A Q&A with Movirtu's Nigel Waller

by Vikki Chowney on 18th September 2009

The first in a series of interviews with Founders/Managing Directors of mobile-centric businesses, we kick off with a brief chat with Nigel Waller.Movirtu in use...

We’ll let Nigel tell you more about Movirtu below, but in brief, it’s a for-profit organisation that provides innovative mobile technology and business models for wireless telecommunication service providers servicing rural poor communities in Sub-Saharan Africa and South Asia.

Really Mobile: For those that don’t know anything about Movirtu, can you describe the company in one sentence?

Nigel:  Think of us as cloud computing for the mobile phone; we have created patent pending mobile technology which provides device-independent mobile services, allowing users a virtual mobile phone number and account that can be accessed via a PIN from any phone.

RM: So what was the motivation to set up the company?

Nigel:  For the last five years, mobile operators in the emerging markets have been asking me to give them solutions specifically aimed at people living below the poverty line and earning less than $2 a day.  The operators were telling me that they cannot simply take phones and services designed for Western European markets and reduce the price, they needed specific designs for this market.  One day the spark of inspiration came; we can access email and cloud computing services from any thin client PC in the world, why can we not do the same with a phone?  Why does a phone number have to be tied to a phone? Why not make the device independent? With that we re-mortgaged the house and set up Movirtu.

RM: The predicted figures that the next million phone users will come from the third world (the ‘bottom of the pyramid’), is that an old figure that’s now been reached, or how far away are you from reaching that goal?

Nigel: Sorry to correct you, it’s actually the next BILLION phone users, but that figure is still correct.  Out of the 6.7 billion people in the world, there are 4 billion phone connections but only 3.5 billion people that actually own a phone or SIM, the difference is made up from people with multiple SIMs or handsets.  This leaves 3.5 billion people without a phone or SIM.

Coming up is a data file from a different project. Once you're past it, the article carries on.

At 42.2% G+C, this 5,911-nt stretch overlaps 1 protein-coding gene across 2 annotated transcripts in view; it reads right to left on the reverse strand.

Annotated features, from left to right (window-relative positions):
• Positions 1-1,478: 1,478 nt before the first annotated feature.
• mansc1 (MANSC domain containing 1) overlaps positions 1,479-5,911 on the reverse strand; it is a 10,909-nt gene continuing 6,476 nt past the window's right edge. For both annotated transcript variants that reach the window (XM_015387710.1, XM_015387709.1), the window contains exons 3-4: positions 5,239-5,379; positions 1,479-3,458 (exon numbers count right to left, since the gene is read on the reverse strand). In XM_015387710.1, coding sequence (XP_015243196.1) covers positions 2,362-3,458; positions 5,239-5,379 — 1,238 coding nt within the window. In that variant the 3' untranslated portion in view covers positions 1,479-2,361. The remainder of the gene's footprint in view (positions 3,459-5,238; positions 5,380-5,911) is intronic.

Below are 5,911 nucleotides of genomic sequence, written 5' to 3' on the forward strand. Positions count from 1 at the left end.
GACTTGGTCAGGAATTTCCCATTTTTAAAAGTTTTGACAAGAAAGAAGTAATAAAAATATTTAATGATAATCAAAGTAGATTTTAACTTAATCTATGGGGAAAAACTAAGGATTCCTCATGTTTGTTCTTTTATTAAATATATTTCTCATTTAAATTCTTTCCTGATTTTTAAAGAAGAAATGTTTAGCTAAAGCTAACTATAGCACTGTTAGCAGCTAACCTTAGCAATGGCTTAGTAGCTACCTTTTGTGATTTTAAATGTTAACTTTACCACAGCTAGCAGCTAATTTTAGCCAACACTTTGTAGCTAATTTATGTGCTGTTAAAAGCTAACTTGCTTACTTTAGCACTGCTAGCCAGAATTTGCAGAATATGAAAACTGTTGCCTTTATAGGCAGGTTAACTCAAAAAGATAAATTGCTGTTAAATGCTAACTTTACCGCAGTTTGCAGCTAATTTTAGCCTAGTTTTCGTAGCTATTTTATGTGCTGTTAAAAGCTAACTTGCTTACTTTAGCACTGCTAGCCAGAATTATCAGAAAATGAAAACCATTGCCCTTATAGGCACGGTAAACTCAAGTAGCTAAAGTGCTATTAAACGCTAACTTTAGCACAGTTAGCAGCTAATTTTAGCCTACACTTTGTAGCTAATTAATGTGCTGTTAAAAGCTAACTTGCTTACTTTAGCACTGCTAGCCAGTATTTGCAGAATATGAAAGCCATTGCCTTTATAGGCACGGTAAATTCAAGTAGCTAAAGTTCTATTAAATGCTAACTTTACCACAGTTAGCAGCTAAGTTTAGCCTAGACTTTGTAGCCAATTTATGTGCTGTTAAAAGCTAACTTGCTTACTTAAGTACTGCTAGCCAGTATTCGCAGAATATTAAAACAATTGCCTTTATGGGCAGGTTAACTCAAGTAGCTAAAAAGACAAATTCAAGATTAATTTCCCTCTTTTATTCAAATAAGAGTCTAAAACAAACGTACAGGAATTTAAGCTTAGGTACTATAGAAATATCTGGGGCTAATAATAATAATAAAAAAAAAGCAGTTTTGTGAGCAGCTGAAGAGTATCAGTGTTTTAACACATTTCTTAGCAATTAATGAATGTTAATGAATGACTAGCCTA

Of course there are people at the bottom of the pyramid that may never own a phone, but we are helping the operators service the people at the ‘top’ that can’t afford a phone or SIM, or do not want to own a phone or SIM because of the risk of it being stolen.  Remarkably these people still spend 5-20% of their income on mobile phone services, even when they do not own a phone or SIM.

RM: How closely do you work with handset manufacturers, as surely once the infrastructure and service is in place, the phones themselves are the next barrier?

Nigel: We are device independent so we do not don’t work with the handset manufacturers at present.  As long as the phone manufactures follow GSM specification, our system will work.

RM: Do you work with any NGOs working towards the same goal? (Oxfam for instance…)

Nigel: We have had lots of interest from NGOs that would like to use our infrastructure to host their services, and those that want to partner with us to enhance our joint offerings.  You will see more news shortly as we announce these relationships.

RM: Are there any specific countries that have benefitted particularly from working with you?

Nigel: We do not have a commercial live system yet, but are undergoing pilots.  More news to follow shortly.

RM: Movirtu secured funding from Gray Ghost Ventures Social Investment Holdings and other private investors in May. What will this be spent on, development or implementation?

Nigel: Were scaling up at the moment so the money will be spent on growing our core infrastructure and operations.

RM: What’s the big picture for Movirtu? What are the big goals on the horizon? Is it reaching that bottom of the pyramid, or is it percentage growth of coverage, or something else? How do you measure success?

Nigel: We measure our success not only by the number of people who own one of our Sharepaid accounts, but also on the social impact we are having on the people that use the service, or on people that are sharing phones.

Our goal is that by 2012 we will have touched more than 20m people, either helping them save money by having a mobile phone number or by making them more productive in their normal lives.

A big thanks to Nigel for talking with us, we’ll be watching Movirtu’s progress closely, so will keep you updated with the development of its infrastructure and progress. In the few short weeks since we spoke, the company has announced a second investor – Grassroots Business Fund – and Nigel has been awarded a Fellowship with Poptech.

Good things to come we think.

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